Colin Campbell will never win

We’re getting all sorts of reaction to the Hossa non-suspension, especially since it’s tied directly to the Alex Ovechkin hit from earlier this season. As soon as I saw the hit, I did a literal facepalm, knowing I’d spend the next few days saying the same thing again and again while linking to opinions and reactions from all over the interwebs.

Eric Duhatschek of the Globe & Mail breaks down the decision of Colin Campbell and the NHL, says that the league will always be fighting for consistency as long as they treat the playoffs and regular season the same.

People are always asking Colin Campbell, the NHL’s discipline czar,
for consistency, which is sometimes an impossible task, given how every
incident or infraction that he reviews is a separate entity in and of
itself, always just a shade different from the one that came before.

the one area where Campbell has been consistent throughout the years is
his view that playoff games are more meaningful than regular-season
games and thus, his suspensions always reflect that. To Campbell, a
one-game playoff suspension is the equivalent of a two-game
regular-season ban just because so much more is on the line at this time
of year.

In light of appearing to actually be defending Colin Campbell, it’s easy to how he is constantly put in a bad situation. Everyone immediately points to the Alex Ovechkin hit when asking why Hossa wasn’t suspended, but the truth is while similar they weren’t exactly the same. Hamhuis wasn’t injured, the puck was much closer to the players and the positioning of Hossa’s hands on the hit were a bit different.

So, it wasn’t exactly the same hit. Yet we want the exact same punishment.

As always, another chance for me to raise my flag for standardized punishment. Take Colin Campbell’s subjectivity out of it. But then again, if the NHL did that we wouldn’t have anything to talk about.

Scroll Down For:

    Here are the 10 oldest players to play a game this season

    Jaromir Jagr
    1 Comment

    This isn’t breaking news or anything. We just thought you’d like to know that three of the NHL’s 10 oldest players (who’ve played at least one game this season) are members of the Florida Panthers.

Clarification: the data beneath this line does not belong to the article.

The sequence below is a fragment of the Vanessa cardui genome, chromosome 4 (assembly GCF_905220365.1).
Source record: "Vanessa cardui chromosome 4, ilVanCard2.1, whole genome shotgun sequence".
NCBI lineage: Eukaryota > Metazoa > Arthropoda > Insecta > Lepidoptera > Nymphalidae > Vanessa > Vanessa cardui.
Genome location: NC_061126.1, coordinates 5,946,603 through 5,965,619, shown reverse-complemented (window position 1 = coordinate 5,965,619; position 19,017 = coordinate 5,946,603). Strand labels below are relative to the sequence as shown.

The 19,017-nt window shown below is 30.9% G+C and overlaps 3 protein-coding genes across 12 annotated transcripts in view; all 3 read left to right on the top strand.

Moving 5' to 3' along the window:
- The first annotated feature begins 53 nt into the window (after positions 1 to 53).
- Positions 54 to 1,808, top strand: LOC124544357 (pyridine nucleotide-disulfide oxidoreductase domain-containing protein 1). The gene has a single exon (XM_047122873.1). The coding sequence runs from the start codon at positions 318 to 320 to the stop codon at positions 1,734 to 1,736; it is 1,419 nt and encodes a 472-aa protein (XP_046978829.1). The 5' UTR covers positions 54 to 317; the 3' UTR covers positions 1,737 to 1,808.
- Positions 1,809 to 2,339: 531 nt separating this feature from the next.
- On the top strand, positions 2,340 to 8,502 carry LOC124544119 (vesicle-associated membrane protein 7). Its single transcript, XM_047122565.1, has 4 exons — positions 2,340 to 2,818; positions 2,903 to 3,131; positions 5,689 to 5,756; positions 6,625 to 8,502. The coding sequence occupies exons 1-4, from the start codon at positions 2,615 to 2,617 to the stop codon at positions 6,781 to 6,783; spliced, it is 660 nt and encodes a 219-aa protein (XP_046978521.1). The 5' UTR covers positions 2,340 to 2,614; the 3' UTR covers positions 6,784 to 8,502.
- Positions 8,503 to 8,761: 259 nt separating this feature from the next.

Oh, and the Panthers’ starting goalie? He’s the oldest starter in the league. (Scroll down.)

    Here’s the list of skaters, topped by 43-year-old Jaromir Jagr:


    Yet another veteran Panther, 36-year-old defenseman Brian Campbell, ranks 17th on the list.

    Granted, the above list does not include 39-year-old Patrik Elias (who’s hurt) or 39-year-old Eric Boulton (who just re-signed with the Isles). As soon as those two play, Thornton will get pushed out of the top 10.

    Now here’s the list of goalies who’ve started at least one game this season, topped by 36-year-old Roberto Luongo:


    For the record, Luongo isn’t the oldest goalie under contract. That would be Minnesota’s Niklas Backstrom, who’s 37.

    Related: Can Florida’s old guys hang on while the young guys get better?

    Hamburglar (groin) returns, Sens demote O’Connor

    Andrew Hammond
    Leave a comment

    Matt O'Connor‘s time in the Canadian capital was brief, but still noteworthy.

    O’Connor, the losing netminder in Sunday’s “Battle of the Backups” against Montreal — Habs No. 2 Mike Condon got the win — has been sent down to AHL Binghamton to pave the way for Andrew Hammond‘s return from a groin injury, per the Sun.

    The Hamburglar has been out since the preseason, but his return is earlier than expected.

    He was originally supposed to miss the first two weeks, yet now sounds as though he’ll play one of Ottawa’s two games on an upcoming road trip through Columbus and Pittsburgh.

    It’s going to be interesting to see if Hammond can replicate the success he had last season, when he came out of nowhere to go 20-1-2 with a 1.79 GAA and .941 save percentage, and finish seventh in Vezina voting.